Yusuf al-Shihri, his brother-in-law Said al-Shihri, and a sixteen-year-old cousin, Abdullah al-Shihri, were named on a Saudi most wanted list on February 3, 2009.[15]

Reported the death of Fahd Al Jutayli[edit]

The Yemen Post reported on September 27 that Othman Al-Ghamedi and Yousuf al-Shahri had contacted their families requesting that they pass on news to the family of Fahd Saleh Sulaiman Al-Jatili that he had died during a military action by Yemeni security officials.[16]


Al Shihri, Raed al-Harbi, and a third man were killed at a border crossing while trying to enter Saudi Arabia from Yemen.[17][18][19][20] The Associated Press reports the men were in possession of suicide belts when discovered. Al Shihri and al-Harbi were disguised in women's clothes when discovered. The three resisted arrest and one Saudi soldier was killed and another wounded. The third man, who was not in disguise, survived the firefight. His interrogation led to the capture of six Yemeni accomplices.

Saudi security officials reported on the arrest of 113 suspects in March 2010.[21] The arrest of 101 of those individuals were reported to have started with the interrogation of al-Shiri's surviving companion.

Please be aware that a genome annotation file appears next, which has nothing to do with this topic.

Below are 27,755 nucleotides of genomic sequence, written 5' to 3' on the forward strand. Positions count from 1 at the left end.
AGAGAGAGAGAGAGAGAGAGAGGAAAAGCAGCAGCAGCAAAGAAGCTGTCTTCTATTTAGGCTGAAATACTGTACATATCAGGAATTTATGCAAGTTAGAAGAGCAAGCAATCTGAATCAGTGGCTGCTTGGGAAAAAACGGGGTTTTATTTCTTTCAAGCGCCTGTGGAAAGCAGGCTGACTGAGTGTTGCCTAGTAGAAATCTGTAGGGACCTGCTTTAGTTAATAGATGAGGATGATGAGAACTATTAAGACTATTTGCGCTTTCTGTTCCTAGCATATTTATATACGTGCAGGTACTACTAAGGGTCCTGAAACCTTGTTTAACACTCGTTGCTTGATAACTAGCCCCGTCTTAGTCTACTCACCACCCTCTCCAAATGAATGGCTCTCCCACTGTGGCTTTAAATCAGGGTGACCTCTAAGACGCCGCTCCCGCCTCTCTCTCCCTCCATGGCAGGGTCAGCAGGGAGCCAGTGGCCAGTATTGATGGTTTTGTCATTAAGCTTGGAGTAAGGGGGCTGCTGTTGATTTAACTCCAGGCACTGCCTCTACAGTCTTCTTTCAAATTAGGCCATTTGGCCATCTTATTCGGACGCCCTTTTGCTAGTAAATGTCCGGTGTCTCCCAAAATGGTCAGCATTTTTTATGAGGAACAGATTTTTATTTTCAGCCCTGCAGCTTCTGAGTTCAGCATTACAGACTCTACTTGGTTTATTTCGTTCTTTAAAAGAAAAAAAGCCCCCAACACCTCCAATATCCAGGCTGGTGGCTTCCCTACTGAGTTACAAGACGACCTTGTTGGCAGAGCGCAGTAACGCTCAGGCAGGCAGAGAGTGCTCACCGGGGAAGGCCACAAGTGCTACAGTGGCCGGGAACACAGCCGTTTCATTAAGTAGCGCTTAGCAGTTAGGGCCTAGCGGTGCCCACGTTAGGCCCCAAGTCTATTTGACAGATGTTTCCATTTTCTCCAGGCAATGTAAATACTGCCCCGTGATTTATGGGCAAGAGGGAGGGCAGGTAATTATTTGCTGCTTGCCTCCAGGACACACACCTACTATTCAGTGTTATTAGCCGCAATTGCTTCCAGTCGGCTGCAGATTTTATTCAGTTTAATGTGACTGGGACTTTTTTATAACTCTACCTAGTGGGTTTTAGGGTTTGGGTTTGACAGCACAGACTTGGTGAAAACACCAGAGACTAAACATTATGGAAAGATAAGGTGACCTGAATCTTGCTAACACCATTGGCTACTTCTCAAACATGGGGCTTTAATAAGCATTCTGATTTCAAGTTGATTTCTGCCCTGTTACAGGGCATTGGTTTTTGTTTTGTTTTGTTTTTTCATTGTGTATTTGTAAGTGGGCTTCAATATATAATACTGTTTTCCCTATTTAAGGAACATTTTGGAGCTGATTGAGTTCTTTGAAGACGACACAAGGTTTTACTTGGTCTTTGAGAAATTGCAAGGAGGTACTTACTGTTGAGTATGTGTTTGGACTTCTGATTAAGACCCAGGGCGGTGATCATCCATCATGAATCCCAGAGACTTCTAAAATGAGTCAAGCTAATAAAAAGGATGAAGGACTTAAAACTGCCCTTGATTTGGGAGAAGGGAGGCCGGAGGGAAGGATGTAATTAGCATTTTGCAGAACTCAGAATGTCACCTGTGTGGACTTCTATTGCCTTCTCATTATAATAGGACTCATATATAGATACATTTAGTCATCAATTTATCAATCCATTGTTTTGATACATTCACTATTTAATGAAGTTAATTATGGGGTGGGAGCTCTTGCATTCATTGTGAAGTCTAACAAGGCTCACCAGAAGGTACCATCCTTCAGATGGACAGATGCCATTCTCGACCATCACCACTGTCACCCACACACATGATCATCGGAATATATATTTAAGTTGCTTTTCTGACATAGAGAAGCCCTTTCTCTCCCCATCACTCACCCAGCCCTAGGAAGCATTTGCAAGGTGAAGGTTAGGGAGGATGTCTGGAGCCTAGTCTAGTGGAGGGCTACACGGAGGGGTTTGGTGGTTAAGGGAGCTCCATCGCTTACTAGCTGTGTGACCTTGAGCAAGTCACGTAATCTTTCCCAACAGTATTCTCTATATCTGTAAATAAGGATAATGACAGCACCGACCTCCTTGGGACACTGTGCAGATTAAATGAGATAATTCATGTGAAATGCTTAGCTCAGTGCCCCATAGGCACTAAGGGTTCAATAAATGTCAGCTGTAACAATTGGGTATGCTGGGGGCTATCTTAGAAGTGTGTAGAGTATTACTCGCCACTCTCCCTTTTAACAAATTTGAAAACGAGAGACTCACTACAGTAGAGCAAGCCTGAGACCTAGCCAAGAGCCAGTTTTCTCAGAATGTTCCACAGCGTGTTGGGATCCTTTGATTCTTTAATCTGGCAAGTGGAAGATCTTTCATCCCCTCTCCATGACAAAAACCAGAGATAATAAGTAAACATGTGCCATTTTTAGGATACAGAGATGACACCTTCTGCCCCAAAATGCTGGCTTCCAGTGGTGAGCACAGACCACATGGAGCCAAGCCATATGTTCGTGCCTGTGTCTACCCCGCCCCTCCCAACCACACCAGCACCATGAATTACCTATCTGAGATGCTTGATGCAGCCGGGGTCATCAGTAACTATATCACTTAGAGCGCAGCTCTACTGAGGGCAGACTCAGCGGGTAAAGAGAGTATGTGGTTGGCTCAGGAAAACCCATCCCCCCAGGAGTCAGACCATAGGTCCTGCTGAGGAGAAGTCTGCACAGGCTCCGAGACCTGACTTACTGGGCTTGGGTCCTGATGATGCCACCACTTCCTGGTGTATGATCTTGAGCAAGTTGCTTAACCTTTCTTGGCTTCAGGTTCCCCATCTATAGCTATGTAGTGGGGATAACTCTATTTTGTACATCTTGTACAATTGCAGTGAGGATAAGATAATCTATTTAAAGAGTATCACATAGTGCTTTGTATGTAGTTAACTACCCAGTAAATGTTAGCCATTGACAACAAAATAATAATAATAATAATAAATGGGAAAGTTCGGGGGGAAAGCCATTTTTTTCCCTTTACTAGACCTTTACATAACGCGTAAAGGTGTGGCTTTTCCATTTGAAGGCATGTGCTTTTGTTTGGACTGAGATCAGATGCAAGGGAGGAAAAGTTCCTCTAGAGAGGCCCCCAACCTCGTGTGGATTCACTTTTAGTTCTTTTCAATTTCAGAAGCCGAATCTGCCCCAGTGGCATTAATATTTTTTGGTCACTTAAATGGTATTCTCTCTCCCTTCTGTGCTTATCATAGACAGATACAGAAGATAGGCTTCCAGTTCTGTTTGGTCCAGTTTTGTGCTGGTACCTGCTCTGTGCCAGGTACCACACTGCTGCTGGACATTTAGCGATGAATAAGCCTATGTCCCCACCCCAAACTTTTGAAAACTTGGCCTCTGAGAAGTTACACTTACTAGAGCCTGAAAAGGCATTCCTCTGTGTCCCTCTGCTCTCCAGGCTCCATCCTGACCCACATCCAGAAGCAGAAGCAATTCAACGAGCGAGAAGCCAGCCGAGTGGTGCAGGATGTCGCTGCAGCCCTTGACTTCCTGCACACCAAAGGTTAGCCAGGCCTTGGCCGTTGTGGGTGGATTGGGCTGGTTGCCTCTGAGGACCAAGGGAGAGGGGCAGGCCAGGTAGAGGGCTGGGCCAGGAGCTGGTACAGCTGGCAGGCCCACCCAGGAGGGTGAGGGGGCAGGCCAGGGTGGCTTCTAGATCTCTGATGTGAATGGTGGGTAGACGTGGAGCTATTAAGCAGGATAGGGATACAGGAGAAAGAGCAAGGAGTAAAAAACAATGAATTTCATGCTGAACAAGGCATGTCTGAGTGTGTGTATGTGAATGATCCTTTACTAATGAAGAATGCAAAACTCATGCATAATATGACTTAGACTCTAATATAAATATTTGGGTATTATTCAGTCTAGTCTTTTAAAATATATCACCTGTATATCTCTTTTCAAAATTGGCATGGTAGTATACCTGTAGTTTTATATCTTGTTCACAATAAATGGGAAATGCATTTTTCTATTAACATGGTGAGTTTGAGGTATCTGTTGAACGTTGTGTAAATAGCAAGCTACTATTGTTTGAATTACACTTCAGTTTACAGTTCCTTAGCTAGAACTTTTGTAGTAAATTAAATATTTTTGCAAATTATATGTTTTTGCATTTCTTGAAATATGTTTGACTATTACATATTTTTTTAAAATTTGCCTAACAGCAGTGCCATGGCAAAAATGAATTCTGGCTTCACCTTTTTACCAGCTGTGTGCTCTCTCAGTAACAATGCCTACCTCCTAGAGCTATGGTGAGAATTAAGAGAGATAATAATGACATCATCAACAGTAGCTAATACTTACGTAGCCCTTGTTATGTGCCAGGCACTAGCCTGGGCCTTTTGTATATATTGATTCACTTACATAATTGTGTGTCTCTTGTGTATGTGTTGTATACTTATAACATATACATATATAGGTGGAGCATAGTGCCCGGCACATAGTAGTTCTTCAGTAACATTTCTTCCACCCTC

See also[edit]


  1. ^ "List of Individuals Detained by the Department of Defense at Guantanamo Bay, Cuba from January 2002 through May 15, 2006" (PDF). United States Department of Defense. Archived from the original (PDF) on September 30, 2007. Retrieved May 15, 2006.
  2. ^ Amnesty International, Youth among first detainees at Guantanamo Archived October 6, 2008, at the Wayback Machine, February 23, 2007
  3. ^ Clive Stafford Smith (June 15, 2005). "Kids of Guantanamo". Reprieve via Cageprisoners. Archived from the original on 2009-08-06. Retrieved August 6, 2009.
  4. ^ a b "Al-Qaeda lied about funds, seeks recruitment of foreigners in Kingdom". Saudi Gazette. October 23, 2009. Archived from the original on 2009-10-26.
  5. ^ a b OARDEC (25 September 2004). "Summary of Evidence for Combatant Status Review Tribunal - Al Shihri, Yussef Mohammed Mubarak" (PDF). United States Department of Defense. pp. 27–28. Archived from the original (PDF) on 4 December 2007. Retrieved 2007-11-08.
  6. ^ "Annual Administrative Review Boards for Enemy Combatants Held at Guantanamo Attributable to Senior Defense Officials". March 6, 2007. Archived from the original on February 28, 2010. Retrieved November 12, 2010.
  7. ^ OARDEC (12 October 2006). "Unclassified Summary of Evidence for Administrative Review Board in the case of Modaray, Yusef M" (PDF). United States Department of Defense. pp. 86–88. Archived from the original (PDF) on 4 December 2007. Retrieved 2007-11-23.